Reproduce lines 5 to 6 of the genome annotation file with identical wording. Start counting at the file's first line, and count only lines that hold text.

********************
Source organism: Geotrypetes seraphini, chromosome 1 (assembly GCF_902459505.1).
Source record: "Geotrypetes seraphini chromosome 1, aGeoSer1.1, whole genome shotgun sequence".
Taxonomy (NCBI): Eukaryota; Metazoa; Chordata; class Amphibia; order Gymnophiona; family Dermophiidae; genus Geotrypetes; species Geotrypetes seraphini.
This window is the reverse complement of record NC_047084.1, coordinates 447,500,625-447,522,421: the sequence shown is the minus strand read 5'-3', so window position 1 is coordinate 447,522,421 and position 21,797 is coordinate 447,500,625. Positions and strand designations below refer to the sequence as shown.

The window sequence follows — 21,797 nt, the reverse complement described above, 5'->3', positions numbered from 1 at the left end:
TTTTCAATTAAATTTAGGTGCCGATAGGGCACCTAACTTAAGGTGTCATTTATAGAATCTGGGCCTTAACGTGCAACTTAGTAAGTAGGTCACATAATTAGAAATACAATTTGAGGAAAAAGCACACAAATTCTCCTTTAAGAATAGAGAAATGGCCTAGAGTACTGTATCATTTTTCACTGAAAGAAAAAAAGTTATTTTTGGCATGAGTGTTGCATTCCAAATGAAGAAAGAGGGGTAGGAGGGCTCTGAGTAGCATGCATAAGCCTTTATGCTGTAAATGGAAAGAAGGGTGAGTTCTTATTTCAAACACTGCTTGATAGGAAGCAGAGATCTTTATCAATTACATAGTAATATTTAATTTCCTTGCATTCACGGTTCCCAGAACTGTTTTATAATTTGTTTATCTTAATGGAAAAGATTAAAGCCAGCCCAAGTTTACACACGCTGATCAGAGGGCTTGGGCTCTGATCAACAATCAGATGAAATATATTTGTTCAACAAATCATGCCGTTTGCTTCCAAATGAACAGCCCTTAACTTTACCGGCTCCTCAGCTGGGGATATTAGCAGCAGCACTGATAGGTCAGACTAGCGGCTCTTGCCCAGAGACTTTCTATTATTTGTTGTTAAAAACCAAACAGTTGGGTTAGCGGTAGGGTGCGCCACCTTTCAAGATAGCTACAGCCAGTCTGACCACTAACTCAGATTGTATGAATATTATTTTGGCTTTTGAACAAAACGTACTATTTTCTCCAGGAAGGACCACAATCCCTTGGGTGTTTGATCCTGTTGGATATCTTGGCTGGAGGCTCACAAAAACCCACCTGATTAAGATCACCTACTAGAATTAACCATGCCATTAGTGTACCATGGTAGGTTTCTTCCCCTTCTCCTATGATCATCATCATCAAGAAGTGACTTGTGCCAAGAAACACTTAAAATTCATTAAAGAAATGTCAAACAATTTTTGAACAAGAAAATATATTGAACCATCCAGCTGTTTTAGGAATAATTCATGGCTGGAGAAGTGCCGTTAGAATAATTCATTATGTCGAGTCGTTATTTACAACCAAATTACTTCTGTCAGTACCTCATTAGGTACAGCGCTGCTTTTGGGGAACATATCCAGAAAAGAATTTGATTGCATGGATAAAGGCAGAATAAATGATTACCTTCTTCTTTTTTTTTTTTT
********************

The window sequence follows — 21,797 nt, the reverse complement described above, 5'->3', positions numbered from 1 at the left end:
TTTTCAATTAAATTTAGGTGCCGATAGGGCACCTAACTTAAGGTGTCATTTATAGAATCTGGGCCTTAACGTGCAACTTAGTAAGTAGGTCACATAATTAGAAATACAATTTGAGGAAAAAGCACACAAATTCTCCTTTAAGAATAGAGAAATGGCCTAGAGTACTGTATCATTTTTCACTGAAAGAAAAAAAGTTATTTTTGGCATGAGTGTTGCATTCCAAATGAAGAAAGAGGGGTAGGAGGGCTCTGAGTAGCATGCATAAGCCTTTATGCTGTAAATGGAAAGAAGGGTGAGTTCTTATTTCAAACACTGCTTGATAGGAAGCAGAGATCTTTATCAATTACATAGTAATATTTAATTTCCTTGCATTCACGGTTCCCAGAACTGTTTTATAATTTGTTTATCTTAATGGAAAAGATTAAAGCCAGCCCAAGTTTACACACGCTGATCAGAGGGCTTGGGCTCTGATCAACAATCAGATGAAATATATTTGTTCAACAAATCATGCCGTTTGCTTCCAAATGAACAGCCCTTAACTTTACCGGCTCCTCAGCTGGGGATATTAGCAGCAGCACTGATAGGTCAGACTAGCGGCTCTTGCCCAGAGACTTTCTATTATTTGTTGTTAAAAACCAAACAGTTGGGTTAGCGGTAGGGTGCGCCACCTTTCAAGATAGCTACAGCCAGTCTGACCACTAACTCAGATTGTATGAATATTATTTTGGCTTTTGAACAAAACGTACTATTTTCTCCAGGAAGGACCACAATCCCTTGGGTGTTTGATCCTGTTGGATATCTTGGCTGGAGGCTCACAAAAACCCACCTGATTAAGATCACCTACTAGAATTAACCATGCCATTAGTGTACCATGGTAGGTTTCTTCCCCTTCTCCTATGATCATCATCATCAAGAAGTGACTTGTGCCAAGAAACACTTAAAATTCATTAAAGAAATGTCAAACAATTTTTGAACAAGAAAATATATTGAACCATCCAGCTGTTTTAGGAATAATTCATGGCTGGAGAAGTGCCGTTAGAATAATTCATTATGTCGAGTCGTTATTTACAACCAAATTACTTCTGTCAGTACCTCATTAGGTACAGCGCTGCTTTTGGGGAACATATCCAGAAAAGAATTTGATTGCATGGATAAAGGCAGAATAAATGATTACCTTCTTCTTTTTTTTTTTTT